However, I often worry if the public, politicians and policy makers really understand or, at least, are accurately interpreting the science behind the evidence.
In the UK, we have seen the recent launch of a report from the ‘What Works Centres’, designed to make the best evidence of what works available to our decision makers.
With top findings from the UK so far including:
- The use of peer tutoring in schools, where young people work together in small groups, has a high positive impact on achievement
- Putting more policemen on the beat does not necessarily reduce crime, unless officers are carefully targeted
- More lives could be saved or improved if people with acute heart failure were routinely treated by specialist heart failure teams
As engineers and researchers, it is our job to ensure that we send a clear message of what our work means, why it matters, where it is applicable and how and when it should be used.
I recently came across a Nature article discussing ‘Twenty tips for interpreting scientific claims’ which made me evaluate the message I am sending to decision makers.
From this I have put together a list of just ten things I think we need to tell people know to ensure they understand and correctly interpret the science behind our chemical engineering message:
1. No measurement is exact
No matter how hard we work, all measurements have errors, this is why we repeat our work. Depending on what we measure, the error associated with it varies. For example; if you are told that the economy grew by 0.13% last month, there is a chance that it may have shrunk. People should feel comfortable asking; how big is the error associated with this measurement?
2. Chemical engineers are only human
We all have an interest in promoting our own work, often to ensure status and further research funding, and sometimes for financial gain. This can lead to the selective reporting of results. To ensure understanding the whole picture, multiple sources of research should be used. People should question; who is funding this research?
3. Generalising work depends on how it was tested
How applicable a study is, is reliant on the conditions under which it is done resembling the conditions of where you want to apply it. A good example of this is the common practise of chemical engineers scaling up processes to mass produce goods; it is not easy to translate work from the lab bench to the factory floor. People should ask; how applicable is this work to my problem?
4. Significance is significant
Often I find that policy makers miss the point with significance. Statistical significance is a measure of how likely a result is to occur by chance. A significance of 0.01 means there is a 1-in-100 probability that what looks like an effect of the treatment could have occurred randomly, and in truth there was no effect at all. A good example is if a bridge has a 99% chance of breaking would you still cross it? People should question; am I ignoring a significant result?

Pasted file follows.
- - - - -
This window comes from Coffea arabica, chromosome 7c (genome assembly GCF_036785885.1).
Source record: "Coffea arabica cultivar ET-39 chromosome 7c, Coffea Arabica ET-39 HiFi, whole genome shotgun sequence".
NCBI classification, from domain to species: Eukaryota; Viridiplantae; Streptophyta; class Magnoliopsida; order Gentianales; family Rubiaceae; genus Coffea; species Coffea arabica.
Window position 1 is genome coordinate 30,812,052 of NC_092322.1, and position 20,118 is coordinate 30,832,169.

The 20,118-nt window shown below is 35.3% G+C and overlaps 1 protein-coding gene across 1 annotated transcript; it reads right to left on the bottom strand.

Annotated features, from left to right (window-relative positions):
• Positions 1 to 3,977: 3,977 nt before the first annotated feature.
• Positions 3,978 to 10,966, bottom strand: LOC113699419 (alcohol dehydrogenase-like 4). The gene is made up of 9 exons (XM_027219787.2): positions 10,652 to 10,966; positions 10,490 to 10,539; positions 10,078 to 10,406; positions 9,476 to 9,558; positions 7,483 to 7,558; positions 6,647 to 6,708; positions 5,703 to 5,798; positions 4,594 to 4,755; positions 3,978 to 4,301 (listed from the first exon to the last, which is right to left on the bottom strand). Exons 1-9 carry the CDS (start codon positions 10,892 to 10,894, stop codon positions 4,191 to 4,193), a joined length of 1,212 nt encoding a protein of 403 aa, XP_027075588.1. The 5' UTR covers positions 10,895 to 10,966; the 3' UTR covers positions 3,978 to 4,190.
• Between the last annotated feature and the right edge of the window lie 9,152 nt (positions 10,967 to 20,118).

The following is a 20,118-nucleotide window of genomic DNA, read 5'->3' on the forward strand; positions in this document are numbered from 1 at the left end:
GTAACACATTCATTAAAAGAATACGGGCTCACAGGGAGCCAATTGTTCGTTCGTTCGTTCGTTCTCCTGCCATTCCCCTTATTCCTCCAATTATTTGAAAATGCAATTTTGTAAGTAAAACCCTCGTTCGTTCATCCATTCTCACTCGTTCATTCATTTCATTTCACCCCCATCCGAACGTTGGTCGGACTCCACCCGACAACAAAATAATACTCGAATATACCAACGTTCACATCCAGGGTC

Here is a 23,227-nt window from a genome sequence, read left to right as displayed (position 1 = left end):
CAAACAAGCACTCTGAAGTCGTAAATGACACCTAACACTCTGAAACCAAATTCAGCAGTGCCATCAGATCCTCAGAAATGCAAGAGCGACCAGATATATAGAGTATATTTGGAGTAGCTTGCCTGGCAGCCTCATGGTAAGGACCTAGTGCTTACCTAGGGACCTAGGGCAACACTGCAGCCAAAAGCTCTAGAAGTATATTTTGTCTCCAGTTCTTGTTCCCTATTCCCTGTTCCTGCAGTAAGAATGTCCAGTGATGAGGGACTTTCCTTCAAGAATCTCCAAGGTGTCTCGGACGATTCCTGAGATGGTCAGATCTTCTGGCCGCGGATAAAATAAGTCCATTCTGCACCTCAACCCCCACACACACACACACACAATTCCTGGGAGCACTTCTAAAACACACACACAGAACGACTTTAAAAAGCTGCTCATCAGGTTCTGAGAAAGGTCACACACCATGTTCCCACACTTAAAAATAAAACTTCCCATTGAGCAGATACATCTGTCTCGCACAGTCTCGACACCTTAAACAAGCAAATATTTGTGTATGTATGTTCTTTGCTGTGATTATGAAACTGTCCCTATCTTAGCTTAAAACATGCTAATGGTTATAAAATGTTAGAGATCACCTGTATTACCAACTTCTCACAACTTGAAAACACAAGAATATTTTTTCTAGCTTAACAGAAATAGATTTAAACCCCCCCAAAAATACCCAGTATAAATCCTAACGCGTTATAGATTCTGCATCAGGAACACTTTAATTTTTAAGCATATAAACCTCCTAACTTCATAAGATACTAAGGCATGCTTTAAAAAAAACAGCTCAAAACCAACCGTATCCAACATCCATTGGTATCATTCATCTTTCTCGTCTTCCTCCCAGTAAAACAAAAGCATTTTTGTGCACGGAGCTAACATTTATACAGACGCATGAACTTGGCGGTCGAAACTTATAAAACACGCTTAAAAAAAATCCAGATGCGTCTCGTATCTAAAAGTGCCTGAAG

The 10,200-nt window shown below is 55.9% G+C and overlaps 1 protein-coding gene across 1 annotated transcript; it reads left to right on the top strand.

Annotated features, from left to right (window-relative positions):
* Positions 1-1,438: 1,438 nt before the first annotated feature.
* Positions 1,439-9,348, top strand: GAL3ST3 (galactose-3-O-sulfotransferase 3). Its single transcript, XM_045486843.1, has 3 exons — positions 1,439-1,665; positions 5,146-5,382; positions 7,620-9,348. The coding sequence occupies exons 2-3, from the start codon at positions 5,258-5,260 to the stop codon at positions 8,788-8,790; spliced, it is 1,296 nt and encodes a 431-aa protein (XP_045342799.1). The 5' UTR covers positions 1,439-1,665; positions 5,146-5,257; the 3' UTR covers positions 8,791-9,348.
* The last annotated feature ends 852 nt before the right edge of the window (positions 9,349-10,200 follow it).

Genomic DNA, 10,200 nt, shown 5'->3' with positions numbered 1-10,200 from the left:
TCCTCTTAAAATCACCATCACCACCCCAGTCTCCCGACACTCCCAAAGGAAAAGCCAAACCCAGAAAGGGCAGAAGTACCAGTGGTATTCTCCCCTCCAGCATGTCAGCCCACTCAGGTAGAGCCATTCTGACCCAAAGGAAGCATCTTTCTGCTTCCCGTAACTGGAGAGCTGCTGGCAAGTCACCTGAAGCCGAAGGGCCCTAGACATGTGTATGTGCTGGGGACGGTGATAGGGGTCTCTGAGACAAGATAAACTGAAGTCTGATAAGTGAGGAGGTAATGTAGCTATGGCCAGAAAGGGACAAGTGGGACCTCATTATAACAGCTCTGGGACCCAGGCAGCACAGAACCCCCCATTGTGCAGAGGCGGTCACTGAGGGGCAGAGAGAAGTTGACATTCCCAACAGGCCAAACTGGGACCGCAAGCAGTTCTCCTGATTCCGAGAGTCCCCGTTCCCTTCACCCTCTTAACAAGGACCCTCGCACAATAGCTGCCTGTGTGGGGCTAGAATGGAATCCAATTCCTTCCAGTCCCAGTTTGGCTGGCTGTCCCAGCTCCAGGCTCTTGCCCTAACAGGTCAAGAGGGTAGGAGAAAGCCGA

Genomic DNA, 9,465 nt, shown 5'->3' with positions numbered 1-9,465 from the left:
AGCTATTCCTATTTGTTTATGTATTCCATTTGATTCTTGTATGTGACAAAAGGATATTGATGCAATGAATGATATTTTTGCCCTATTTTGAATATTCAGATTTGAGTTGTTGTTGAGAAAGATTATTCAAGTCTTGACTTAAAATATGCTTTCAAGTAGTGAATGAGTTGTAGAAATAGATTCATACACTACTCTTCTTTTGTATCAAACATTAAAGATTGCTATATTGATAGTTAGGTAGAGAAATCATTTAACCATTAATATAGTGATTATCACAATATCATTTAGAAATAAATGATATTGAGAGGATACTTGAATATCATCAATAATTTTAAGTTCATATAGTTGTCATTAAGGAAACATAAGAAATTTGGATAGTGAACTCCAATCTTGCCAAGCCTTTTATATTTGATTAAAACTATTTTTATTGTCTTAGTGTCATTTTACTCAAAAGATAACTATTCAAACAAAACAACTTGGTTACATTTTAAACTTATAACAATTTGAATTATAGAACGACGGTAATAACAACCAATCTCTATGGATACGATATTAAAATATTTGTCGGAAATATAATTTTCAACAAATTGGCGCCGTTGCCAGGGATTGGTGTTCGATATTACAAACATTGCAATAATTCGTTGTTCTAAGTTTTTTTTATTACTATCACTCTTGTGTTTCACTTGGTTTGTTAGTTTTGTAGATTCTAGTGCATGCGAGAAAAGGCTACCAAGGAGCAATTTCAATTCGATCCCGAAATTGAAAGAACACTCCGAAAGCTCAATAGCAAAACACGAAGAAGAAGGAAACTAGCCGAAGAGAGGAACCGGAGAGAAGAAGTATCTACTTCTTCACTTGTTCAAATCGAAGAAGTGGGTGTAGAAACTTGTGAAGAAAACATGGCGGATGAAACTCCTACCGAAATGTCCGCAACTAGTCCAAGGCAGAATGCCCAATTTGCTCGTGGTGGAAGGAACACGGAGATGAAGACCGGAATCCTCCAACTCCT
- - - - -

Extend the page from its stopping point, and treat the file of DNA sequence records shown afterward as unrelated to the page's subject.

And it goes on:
5. Correlation is not causation
I often see correlations reported in the press as the ‘cause’ and it is easy to assume that one pattern causes another. Correlation can be coincidental or be influenced by both patterns being caused by a third factor – a “confounding” factor, see here for some amusing examples. People should ask; are these factors influencing each other?
6. Extrapolating is risky
Research normally occurs over a limited data range, thus we should not assume that our finding can be applied outside this range. It is very difficult to predict changes and responses; an example of this is climate change, which is very difficult to predict due to the unprecedented changes we are seeing. People should question; what assumptions have been made?
7. Bigger is better
The average taken from a large number of observations will usually be more informative than the average taken from a smaller number of observations. The more evidence we have, the better our conclusions are. People should consider; is the dataset big enough to draw any conclusions?
8. Not significant is different to no effect
The lack of a significant result does not mean that there is no effect; it just means no effect was detected. A small study may not have the power to detect a real difference. It is just as bad to conclude that there is no relationship where there is one, as it is to assume that there is a relationship where there isn’t one. People should ask; was this study good enough answer the question?
9. Public feeling influences risk perception
An individual’s risk perception is influenced by many factors including; how likely an event is, how much control they believe they have, how bad the outcome is; as I discuss in my blog ‘When 99.9 per cent just isn’t good enough’ different situations require stricter limits. People need to consider; what are the acceptable risks we can take?
10. Don’t pigeon-hole our expertise
Chemical engineers don’t just work in oil and gas. We are leading the way in revolutionising practices in the health, food, renewables, water and manufacturing industries. People should expand their chemical talent pool and embed into business practice questions like: ‘how can chemical engineering make this approach more sustainable’?
It is important that we remember that the public, politicians and policy makers are smart people, but very few of them are engineers and scientists. They haven’t been taught to critically examine data and research as we have.
Thus they are depending on us to take the lead and show them the what, why, where, when and how of its use.
But most of all we need to be clear in making sure that the public really understands that chemical engineering matters.